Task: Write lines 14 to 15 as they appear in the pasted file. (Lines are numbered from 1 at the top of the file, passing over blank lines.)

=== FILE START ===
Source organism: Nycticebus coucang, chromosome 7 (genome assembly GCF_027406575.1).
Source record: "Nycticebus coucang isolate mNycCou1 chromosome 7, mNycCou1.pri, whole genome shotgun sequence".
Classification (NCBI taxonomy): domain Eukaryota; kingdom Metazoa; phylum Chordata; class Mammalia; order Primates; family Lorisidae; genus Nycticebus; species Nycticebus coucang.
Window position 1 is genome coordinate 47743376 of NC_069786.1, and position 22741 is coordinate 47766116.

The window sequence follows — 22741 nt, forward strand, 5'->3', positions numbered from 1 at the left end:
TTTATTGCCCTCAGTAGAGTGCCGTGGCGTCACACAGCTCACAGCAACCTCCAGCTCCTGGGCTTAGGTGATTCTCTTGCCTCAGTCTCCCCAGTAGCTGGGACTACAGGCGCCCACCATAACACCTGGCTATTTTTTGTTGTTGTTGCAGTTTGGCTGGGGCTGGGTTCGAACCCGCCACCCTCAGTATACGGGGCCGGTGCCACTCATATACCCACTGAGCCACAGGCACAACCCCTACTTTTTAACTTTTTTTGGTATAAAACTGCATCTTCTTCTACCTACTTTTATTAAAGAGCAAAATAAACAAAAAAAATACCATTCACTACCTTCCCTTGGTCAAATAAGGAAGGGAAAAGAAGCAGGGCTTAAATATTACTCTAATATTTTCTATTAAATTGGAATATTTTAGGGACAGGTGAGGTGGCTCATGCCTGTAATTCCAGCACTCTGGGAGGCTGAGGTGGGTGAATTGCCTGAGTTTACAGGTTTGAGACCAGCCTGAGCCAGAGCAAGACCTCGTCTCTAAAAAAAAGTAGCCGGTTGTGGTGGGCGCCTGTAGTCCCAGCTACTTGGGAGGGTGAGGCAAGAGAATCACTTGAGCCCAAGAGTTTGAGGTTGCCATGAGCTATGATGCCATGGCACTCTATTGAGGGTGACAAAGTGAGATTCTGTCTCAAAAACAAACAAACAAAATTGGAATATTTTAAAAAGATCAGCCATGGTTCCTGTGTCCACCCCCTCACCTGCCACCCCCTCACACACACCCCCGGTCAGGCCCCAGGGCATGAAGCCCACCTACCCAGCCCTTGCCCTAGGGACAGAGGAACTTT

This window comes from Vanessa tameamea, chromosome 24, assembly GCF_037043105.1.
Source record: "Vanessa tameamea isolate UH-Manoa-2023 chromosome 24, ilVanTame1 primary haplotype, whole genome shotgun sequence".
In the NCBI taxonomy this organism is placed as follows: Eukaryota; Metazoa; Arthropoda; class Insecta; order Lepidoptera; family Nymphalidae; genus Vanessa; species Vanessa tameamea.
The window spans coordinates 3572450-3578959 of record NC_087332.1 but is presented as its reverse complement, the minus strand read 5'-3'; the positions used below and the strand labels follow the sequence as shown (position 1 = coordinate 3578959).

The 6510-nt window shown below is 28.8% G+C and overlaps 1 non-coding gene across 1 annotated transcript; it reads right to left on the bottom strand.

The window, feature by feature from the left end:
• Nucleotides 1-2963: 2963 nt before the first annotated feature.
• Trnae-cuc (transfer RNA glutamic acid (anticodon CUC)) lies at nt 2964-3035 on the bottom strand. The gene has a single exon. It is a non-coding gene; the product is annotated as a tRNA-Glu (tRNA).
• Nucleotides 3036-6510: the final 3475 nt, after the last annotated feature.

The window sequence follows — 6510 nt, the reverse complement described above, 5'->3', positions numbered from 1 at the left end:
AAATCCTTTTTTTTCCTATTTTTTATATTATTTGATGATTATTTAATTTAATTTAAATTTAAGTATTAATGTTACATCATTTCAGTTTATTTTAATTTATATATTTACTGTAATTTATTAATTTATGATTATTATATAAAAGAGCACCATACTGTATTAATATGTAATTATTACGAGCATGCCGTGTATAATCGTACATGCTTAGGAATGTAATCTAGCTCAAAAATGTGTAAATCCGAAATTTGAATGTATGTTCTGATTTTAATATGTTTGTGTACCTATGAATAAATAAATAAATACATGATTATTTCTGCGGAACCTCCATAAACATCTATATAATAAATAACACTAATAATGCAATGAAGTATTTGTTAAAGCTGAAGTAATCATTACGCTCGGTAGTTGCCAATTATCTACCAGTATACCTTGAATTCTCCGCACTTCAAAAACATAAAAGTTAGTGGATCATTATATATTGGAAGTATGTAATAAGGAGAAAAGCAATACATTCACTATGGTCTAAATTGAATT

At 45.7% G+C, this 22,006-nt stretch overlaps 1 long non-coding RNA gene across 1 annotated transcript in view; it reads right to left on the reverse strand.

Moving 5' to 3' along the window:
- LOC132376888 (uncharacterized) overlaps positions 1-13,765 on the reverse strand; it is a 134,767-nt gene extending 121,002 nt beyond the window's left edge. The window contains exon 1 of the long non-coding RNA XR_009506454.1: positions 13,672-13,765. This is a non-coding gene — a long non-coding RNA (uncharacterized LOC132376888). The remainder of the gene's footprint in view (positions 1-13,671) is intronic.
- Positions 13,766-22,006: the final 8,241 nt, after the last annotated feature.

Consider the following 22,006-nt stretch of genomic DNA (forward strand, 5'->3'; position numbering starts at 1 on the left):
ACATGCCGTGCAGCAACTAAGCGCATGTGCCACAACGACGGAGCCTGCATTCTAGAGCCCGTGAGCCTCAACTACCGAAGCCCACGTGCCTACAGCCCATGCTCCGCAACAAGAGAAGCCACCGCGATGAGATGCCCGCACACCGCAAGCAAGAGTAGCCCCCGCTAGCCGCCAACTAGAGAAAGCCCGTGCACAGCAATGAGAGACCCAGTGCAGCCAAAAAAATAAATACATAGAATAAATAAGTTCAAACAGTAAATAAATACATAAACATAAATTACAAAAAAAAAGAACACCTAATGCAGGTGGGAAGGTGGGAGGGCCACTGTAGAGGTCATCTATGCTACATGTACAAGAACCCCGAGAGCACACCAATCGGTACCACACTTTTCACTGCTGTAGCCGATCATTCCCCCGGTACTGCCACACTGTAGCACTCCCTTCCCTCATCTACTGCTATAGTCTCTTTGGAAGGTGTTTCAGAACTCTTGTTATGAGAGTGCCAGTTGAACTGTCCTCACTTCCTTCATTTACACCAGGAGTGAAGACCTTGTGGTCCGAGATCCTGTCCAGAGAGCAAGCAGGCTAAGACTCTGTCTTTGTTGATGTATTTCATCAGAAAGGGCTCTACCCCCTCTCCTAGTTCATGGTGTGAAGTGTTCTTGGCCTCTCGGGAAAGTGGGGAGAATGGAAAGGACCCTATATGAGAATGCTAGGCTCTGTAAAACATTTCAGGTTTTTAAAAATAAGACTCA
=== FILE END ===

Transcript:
• Trnae-cuc (transfer RNA glutamic acid (anticodon CUC)) lies at nt 2964-3035 on the bottom strand. The gene has a single exon. It is a non-coding gene; the product is annotated as a tRNA-Glu (tRNA).
• Nucleotides 3036-6510: the final 3475 nt, after the last annotated feature.